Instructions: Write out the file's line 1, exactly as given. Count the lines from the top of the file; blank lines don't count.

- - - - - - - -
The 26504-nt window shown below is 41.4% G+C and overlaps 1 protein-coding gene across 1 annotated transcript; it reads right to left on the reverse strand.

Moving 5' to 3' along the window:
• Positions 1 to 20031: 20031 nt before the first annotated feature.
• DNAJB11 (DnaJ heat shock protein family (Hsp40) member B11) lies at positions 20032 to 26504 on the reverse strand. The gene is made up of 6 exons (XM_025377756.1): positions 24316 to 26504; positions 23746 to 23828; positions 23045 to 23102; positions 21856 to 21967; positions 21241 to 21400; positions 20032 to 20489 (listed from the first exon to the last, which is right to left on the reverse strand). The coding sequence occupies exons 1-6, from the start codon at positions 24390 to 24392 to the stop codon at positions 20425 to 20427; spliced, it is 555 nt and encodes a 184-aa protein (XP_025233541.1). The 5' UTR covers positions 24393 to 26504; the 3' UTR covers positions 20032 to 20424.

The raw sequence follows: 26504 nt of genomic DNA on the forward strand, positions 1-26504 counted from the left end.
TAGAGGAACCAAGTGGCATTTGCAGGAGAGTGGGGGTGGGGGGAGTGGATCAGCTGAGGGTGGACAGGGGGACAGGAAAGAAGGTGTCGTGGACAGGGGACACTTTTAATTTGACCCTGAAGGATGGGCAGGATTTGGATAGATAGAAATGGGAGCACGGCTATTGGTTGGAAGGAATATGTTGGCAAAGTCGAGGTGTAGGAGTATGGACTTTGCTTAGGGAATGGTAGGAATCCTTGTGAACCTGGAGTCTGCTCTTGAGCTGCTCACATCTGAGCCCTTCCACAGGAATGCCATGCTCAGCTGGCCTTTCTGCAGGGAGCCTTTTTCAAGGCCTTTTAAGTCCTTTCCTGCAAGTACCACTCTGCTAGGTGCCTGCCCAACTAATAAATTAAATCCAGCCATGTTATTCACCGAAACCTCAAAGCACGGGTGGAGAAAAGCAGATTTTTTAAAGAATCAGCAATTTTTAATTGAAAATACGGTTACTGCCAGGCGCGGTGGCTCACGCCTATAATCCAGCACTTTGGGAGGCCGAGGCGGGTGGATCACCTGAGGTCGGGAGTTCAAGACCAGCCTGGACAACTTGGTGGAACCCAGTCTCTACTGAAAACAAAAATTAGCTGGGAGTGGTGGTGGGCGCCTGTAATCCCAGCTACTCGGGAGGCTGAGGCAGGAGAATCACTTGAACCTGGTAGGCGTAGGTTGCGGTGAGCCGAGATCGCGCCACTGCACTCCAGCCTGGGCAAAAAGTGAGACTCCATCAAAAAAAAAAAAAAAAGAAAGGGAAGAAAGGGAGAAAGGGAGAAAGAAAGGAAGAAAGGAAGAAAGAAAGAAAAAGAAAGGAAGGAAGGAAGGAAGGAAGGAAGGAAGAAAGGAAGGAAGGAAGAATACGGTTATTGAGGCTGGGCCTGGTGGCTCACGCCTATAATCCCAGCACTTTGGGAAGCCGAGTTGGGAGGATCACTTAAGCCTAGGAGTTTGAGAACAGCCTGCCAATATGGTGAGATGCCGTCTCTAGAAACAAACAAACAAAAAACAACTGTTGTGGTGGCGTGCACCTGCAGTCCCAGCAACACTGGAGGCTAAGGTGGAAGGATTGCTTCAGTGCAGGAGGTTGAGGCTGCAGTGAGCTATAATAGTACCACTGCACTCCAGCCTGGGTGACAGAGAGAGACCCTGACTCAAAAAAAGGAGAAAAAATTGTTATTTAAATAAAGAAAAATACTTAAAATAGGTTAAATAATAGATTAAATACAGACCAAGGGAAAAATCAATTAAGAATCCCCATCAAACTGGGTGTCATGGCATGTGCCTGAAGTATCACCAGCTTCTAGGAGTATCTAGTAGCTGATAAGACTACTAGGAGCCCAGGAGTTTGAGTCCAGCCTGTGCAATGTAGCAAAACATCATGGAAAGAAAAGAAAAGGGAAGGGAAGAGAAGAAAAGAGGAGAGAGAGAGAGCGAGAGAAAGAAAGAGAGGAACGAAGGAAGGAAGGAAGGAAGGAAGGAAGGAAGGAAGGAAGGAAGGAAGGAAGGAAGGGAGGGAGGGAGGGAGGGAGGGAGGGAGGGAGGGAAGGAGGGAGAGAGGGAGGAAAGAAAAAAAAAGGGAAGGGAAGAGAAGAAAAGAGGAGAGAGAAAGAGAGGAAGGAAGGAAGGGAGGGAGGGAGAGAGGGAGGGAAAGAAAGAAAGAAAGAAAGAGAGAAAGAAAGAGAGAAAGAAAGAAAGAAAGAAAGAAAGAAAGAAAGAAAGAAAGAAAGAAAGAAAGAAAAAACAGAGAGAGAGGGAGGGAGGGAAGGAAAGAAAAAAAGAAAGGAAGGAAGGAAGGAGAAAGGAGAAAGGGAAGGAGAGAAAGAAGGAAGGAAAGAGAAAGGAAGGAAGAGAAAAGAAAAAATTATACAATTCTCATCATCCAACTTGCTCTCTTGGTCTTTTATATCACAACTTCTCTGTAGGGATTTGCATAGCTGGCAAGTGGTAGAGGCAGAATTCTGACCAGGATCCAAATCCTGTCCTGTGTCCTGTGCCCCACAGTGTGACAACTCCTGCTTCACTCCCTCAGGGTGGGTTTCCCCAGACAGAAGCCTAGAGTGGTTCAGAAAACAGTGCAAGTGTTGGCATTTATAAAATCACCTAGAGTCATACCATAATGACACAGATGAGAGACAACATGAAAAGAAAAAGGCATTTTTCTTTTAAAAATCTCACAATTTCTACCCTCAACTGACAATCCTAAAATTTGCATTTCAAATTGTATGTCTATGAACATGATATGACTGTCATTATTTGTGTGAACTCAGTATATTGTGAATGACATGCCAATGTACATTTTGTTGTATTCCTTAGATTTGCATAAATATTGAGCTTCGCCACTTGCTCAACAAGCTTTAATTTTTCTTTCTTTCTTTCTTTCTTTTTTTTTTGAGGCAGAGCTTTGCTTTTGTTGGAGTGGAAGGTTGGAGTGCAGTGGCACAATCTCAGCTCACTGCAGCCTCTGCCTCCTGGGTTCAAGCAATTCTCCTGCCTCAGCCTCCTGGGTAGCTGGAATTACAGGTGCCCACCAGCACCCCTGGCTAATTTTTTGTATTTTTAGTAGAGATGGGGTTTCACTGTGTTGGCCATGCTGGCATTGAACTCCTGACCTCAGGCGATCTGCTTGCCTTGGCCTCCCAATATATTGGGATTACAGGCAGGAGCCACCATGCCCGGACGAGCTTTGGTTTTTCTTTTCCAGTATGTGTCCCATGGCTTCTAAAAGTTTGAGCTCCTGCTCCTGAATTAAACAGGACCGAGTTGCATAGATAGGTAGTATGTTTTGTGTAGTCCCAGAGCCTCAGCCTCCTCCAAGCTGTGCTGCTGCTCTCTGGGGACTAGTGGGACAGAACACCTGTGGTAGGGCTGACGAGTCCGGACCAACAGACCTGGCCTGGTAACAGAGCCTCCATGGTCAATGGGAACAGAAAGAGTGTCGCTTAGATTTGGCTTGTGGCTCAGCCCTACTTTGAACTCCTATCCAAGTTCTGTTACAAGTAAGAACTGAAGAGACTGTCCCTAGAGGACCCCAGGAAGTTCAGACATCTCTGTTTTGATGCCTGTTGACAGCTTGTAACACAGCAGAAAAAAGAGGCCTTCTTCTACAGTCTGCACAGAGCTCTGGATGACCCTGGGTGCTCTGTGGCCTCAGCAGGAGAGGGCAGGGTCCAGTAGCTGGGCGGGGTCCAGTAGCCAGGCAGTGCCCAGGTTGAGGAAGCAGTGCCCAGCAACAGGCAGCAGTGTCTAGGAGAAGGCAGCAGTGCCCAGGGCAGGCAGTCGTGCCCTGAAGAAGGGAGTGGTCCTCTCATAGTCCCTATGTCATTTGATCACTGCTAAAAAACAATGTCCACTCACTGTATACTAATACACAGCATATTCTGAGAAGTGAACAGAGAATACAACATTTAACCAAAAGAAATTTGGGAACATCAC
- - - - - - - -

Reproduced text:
The 26504-nt window shown below is 41.4% G+C and overlaps 1 protein-coding gene across 1 annotated transcript; it reads right to left on the reverse strand.